Guerreiro do Divino Amor, Super Superior Civilizations – Switzerland 

“Roma Talismano” still image, photo by Guerreiro do Divino Amor & Diego Paulino, with performers Ventura Profana, Adriana Carvalho and Amanda Seraphico, 2023

Immerse yourself in the uncanny fictional dimensions envisioned by Swiss-Brazilian artist Guerreiro do Divino Amor in Super Superior Civilizations, curated by Andrea Bellini. Part of his 20-years-spanning Superfictional World Atlas saga – a cartographic project breathing new life into different landmarks across the world through a quirky, flamboyant approach to storytelling – the Swiss pavilion’s presentation grapples with “the relationship between urban space and collective imagination, architecture and ideology, political propaganda and national identity”. Spotlighted here for the first time are The Miracle of Helvetia and Roma Talismano, the sixth and seventh chapters of the artist’s audiovisual series. If the former builds on Switzerland’s reputation as a heaven on earth to investigate the country’s apparent balance between nature and technology, capitalism and democracy, rusticity and sophistication; the latter appropriates Rome’s colossal marble structures – a legacy of both the Roman Empire and the city’s fascist era – and local mythologies into a phantasmagorical retelling of its civilisation. Starring Brazilian multidisciplinary artist Ventura Profana as a singing Capitoline wolf, Roma Talismano rejects the cult of masculinity and whiteness still driving Western powers through an all-female cast which calls into question their self-ascribed moral, political and cultural superiority.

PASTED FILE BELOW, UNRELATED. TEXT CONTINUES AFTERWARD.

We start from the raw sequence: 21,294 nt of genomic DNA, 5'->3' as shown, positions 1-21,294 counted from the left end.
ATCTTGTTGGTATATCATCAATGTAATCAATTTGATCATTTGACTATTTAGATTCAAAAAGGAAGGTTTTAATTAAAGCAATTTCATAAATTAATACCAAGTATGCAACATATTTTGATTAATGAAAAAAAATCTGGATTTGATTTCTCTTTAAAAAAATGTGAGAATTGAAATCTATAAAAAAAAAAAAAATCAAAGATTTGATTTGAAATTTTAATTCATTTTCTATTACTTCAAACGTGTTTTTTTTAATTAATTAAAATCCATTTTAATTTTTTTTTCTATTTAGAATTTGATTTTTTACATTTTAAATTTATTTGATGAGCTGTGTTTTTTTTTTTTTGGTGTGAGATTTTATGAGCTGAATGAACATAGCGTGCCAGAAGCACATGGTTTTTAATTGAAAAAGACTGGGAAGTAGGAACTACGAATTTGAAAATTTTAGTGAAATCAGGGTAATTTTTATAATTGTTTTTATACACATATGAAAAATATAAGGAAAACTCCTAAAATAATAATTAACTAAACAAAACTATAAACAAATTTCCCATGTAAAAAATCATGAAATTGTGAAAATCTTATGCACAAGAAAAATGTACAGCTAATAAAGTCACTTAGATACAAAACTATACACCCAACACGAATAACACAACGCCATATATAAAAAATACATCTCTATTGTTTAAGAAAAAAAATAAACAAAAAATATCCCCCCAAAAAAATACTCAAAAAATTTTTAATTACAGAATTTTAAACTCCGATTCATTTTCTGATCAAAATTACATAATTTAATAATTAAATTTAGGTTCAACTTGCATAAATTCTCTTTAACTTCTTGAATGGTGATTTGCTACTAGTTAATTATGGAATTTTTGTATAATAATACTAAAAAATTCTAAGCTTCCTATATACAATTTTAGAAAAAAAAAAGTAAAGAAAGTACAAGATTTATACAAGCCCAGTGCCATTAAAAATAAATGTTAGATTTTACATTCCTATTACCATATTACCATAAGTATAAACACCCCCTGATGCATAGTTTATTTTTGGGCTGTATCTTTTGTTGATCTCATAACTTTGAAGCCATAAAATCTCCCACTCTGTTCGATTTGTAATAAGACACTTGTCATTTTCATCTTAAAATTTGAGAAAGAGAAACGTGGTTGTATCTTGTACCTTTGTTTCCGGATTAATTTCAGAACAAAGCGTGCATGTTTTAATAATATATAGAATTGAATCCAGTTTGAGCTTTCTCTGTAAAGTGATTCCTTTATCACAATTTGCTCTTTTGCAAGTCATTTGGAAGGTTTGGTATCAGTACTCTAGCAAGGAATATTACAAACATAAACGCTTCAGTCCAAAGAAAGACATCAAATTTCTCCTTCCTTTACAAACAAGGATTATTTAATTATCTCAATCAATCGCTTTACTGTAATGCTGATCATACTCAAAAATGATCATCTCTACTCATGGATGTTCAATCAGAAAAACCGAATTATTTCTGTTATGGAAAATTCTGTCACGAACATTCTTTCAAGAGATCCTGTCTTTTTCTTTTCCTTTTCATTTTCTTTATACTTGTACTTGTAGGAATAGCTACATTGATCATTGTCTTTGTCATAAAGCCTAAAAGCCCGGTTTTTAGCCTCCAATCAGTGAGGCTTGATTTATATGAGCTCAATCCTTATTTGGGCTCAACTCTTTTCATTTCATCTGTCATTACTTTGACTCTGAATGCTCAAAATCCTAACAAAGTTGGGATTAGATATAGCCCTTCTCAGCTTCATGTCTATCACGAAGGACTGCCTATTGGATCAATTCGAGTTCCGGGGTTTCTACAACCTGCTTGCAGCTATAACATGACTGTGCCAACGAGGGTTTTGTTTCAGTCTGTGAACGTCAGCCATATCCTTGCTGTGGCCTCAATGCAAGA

Archie Moore, kith and kin – Australia

Archie Moore / kith and kin2024 / Australia Pavilion at Venice Biennale 2024 / Photographer: Andrea Rossetti / © the artist / Image courtesy of the artist and The Commercial